I saw two interesting articles that were about achieving the same goal: To downsize using space saving techniques in order to simplify a dwelling. Yeah, pretty much the opposite of “MTV Cribs”. These are really smart, effective design examples that remind us that big isn’t always better… and it’s usually way more than what we REALLY need.
The first is The Cube. It is a “3x3x3m house designed for one person to live comfortably with a minimal impact on the environment. It has two floors, connected by some unconventional space-saving stairs, and includes a kitchen, dining room, shower, toilet and bed. “
Check out the video for a full tour of the cute lil’ house and you’ll see how less really equals more when in comes to getting rid of your carbon footprint. The team behind The Cube Project stress that these innovations are not solely applicable to small buildings. When scaled up appropriately, everything they used could also be applied in homes and businesses of all shapes and sizes. “The Cube illustrates what we believe to be the best of low-carbon living.”
Next we meet Christian Schallert in Spain, where he takes us on a tour of his amazingly clever bachelor pad. Here is a man who has made the absolute most out of his 24 square meter (258 square feet) apartment. “To sleep, he rolls his bed out from under the balcony, his stairs become become bedside tables and he can even swing his tv out from the wall. To dine, he lowers a plank from the wall, his flower-stand becomes a support and his stairs become a bench. To cook, he clicks a spot on his vast wall of click-able furniture, and a spring-loaded door swings up to reveal an instant kitchen: double-burner, dishwasher, sink, countertop and microwave oven. The full-sized refrigerator and freezer click open just alongside.”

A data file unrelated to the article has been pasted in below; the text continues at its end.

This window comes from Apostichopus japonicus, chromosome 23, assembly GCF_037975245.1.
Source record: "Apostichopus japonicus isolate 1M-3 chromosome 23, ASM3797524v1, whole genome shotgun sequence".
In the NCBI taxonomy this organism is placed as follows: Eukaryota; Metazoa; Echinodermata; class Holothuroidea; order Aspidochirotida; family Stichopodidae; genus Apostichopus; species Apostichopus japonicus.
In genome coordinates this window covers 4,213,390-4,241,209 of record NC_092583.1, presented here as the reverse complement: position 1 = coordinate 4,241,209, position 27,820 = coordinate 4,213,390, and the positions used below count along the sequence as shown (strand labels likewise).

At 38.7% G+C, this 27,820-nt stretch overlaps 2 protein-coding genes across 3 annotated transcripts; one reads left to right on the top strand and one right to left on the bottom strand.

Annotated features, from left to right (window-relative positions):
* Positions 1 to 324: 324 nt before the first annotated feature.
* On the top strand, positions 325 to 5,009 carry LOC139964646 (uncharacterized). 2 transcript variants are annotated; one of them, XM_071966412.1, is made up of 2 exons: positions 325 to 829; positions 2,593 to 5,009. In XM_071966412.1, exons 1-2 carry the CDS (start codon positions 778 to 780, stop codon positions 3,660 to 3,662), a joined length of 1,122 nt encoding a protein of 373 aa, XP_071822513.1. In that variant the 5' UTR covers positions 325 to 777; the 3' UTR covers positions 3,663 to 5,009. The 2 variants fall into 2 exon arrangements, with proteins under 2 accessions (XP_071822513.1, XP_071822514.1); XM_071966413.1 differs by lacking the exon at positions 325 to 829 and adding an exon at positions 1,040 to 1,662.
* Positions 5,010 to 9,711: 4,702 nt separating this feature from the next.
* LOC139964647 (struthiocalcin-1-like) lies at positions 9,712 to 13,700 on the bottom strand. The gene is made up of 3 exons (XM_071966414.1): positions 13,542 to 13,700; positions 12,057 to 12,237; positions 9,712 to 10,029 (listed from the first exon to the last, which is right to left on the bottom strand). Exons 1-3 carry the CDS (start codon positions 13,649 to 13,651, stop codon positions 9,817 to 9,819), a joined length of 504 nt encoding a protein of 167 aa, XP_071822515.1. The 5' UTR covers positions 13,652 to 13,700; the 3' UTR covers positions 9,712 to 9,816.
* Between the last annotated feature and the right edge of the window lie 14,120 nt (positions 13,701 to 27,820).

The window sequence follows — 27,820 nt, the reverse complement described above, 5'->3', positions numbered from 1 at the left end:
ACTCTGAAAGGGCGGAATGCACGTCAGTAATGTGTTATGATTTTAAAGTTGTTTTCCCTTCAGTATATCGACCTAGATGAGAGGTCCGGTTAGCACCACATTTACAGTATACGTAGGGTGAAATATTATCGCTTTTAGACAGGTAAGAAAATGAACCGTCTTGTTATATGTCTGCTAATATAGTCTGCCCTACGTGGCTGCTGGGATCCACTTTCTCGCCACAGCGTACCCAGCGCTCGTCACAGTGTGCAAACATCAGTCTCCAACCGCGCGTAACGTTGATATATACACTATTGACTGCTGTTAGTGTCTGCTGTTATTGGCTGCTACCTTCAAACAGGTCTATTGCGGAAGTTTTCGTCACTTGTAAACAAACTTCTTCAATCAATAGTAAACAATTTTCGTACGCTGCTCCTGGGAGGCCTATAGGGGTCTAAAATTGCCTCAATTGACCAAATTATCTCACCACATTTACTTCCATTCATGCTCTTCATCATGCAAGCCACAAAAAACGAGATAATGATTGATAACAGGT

I thought it was interesting that the space-saving furniture aboard boats, as well as the small homes of Japan inspired him.
Choice Choice™ is often about simplifying life. Most of us live in a world that gives us OPTION OVERLOAD. I think there is a real social swing to questioning what we really need to be happy and content. With so many people forced to down size in the economic crisis, I think it’s great that the architecture and design community is really coming up with some cool solutions.